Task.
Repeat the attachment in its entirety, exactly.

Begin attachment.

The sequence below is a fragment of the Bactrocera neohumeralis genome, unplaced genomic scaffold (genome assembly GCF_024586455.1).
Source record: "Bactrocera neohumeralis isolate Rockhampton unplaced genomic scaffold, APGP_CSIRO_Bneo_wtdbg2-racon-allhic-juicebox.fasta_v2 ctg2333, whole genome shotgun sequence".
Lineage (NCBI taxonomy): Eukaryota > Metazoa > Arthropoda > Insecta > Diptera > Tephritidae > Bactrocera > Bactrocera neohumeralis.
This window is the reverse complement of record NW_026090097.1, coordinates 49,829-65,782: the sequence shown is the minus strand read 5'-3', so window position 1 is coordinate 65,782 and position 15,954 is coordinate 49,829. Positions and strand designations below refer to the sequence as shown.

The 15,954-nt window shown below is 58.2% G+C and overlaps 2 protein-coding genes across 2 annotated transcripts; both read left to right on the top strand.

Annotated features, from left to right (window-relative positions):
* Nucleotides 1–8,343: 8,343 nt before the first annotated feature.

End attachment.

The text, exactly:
The sequence below is a fragment of the Bactrocera neohumeralis genome, unplaced genomic scaffold (genome assembly GCF_024586455.1).
Source record: "Bactrocera neohumeralis isolate Rockhampton unplaced genomic scaffold, APGP_CSIRO_Bneo_wtdbg2-racon-allhic-juicebox.fasta_v2 ctg2333, whole genome shotgun sequence".
Lineage (NCBI taxonomy): Eukaryota > Metazoa > Arthropoda > Insecta > Diptera > Tephritidae > Bactrocera > Bactrocera neohumeralis.
This window is the reverse complement of record NW_026090097.1, coordinates 49,829-65,782: the sequence shown is the minus strand read 5'-3', so window position 1 is coordinate 65,782 and position 15,954 is coordinate 49,829. Positions and strand designations below refer to the sequence as shown.

The 15,954-nt window shown below is 58.2% G+C and overlaps 2 protein-coding genes across 2 annotated transcripts; both read left to right on the top strand.

Annotated features, from left to right (window-relative positions):
* Nucleotides 1–8,343: 8,343 nt before the first annotated feature.